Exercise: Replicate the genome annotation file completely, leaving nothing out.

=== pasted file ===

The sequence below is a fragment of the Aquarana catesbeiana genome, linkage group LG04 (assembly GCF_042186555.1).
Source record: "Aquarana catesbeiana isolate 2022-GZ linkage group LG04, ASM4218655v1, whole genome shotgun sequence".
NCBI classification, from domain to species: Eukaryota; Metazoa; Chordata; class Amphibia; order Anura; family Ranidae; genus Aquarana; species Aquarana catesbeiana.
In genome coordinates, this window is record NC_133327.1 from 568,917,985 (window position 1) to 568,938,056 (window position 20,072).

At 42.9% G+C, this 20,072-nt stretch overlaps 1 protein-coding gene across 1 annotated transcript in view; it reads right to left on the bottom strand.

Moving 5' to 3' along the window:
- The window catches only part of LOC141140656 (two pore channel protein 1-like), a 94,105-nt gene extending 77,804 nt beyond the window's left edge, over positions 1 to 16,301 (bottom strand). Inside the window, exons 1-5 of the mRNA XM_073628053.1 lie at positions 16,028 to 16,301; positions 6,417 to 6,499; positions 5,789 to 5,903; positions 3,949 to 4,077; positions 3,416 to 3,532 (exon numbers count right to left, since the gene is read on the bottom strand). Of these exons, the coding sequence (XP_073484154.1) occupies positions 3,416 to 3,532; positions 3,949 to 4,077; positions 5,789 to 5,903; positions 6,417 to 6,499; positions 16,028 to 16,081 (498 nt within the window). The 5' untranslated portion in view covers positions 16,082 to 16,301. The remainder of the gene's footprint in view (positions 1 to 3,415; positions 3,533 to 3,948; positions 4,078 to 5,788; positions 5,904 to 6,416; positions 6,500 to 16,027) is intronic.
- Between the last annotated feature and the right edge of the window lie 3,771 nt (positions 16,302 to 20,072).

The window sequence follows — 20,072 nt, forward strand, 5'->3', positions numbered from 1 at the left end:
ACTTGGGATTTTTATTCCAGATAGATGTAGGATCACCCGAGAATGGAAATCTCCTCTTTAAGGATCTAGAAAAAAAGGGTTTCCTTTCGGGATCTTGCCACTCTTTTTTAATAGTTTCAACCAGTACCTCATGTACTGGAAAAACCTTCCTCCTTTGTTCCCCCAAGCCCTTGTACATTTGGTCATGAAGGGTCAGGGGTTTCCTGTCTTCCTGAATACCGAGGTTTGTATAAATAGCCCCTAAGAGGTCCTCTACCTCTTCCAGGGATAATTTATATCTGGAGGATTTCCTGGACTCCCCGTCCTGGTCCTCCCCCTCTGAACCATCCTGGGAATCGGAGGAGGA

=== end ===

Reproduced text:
The sequence below is a fragment of the Aquarana catesbeiana genome, linkage group LG04 (assembly GCF_042186555.1).
Source record: "Aquarana catesbeiana isolate 2022-GZ linkage group LG04, ASM4218655v1, whole genome shotgun sequence".
NCBI classification, from domain to species: Eukaryota; Metazoa; Chordata; class Amphibia; order Anura; family Ranidae; genus Aquarana; species Aquarana catesbeiana.
In genome coordinates, this window is record NC_133327.1 from 568,917,985 (window position 1) to 568,938,056 (window position 20,072).

At 42.9% G+C, this 20,072-nt stretch overlaps 1 protein-coding gene across 1 annotated transcript in view; it reads right to left on the bottom strand.

Moving 5' to 3' along the window:
- The window catches only part of LOC141140656 (two pore channel protein 1-like), a 94,105-nt gene extending 77,804 nt beyond the window's left edge, over positions 1 to 16,301 (bottom strand). Inside the window, exons 1-5 of the mRNA XM_073628053.1 lie at positions 16,028 to 16,301; positions 6,417 to 6,499; positions 5,789 to 5,903; positions 3,949 to 4,077; positions 3,416 to 3,532 (exon numbers count right to left, since the gene is read on the bottom strand). Of these exons, the coding sequence (XP_073484154.1) occupies positions 3,416 to 3,532; positions 3,949 to 4,077; positions 5,789 to 5,903; positions 6,417 to 6,499; positions 16,028 to 16,081 (498 nt within the window). The 5' untranslated portion in view covers positions 16,082 to 16,301. The remainder of the gene's footprint in view (positions 1 to 3,415; positions 3,533 to 3,948; positions 4,078 to 5,788; positions 5,904 to 6,416; positions 6,500 to 16,027) is intronic.
- Between the last annotated feature and the right edge of the window lie 3,771 nt (positions 16,302 to 20,072).

The window sequence follows — 20,072 nt, forward strand, 5'->3', positions numbered from 1 at the left end:
ACTTGGGATTTTTATTCCAGATAGATGTAGGATCACCCGAGAATGGAAATCTCCTCTTTAAGGATCTAGAAAAAAAGGGTTTCCTTTCGGGATCTTGCCACTCTTTTTTAATAGTTTCAACCAGTACCTCATGTACTGGAAAAACCTTCCTCCTTTGTTCCCCCAAGCCCTTGTACATTTGGTCATGAAGGGTCAGGGGTTTCCTGTCTTCCTGAATACCGAGGTTTGTATAAATAGCCCCTAAGAGGTCCTCTACCTCTTCCAGGGATAATTTATATCTGGAGGATTTCCTGGACTCCCCGTCCTGGTCCTCCCCCTCTGAACCATCCTGGGAATCGGAGGAGGA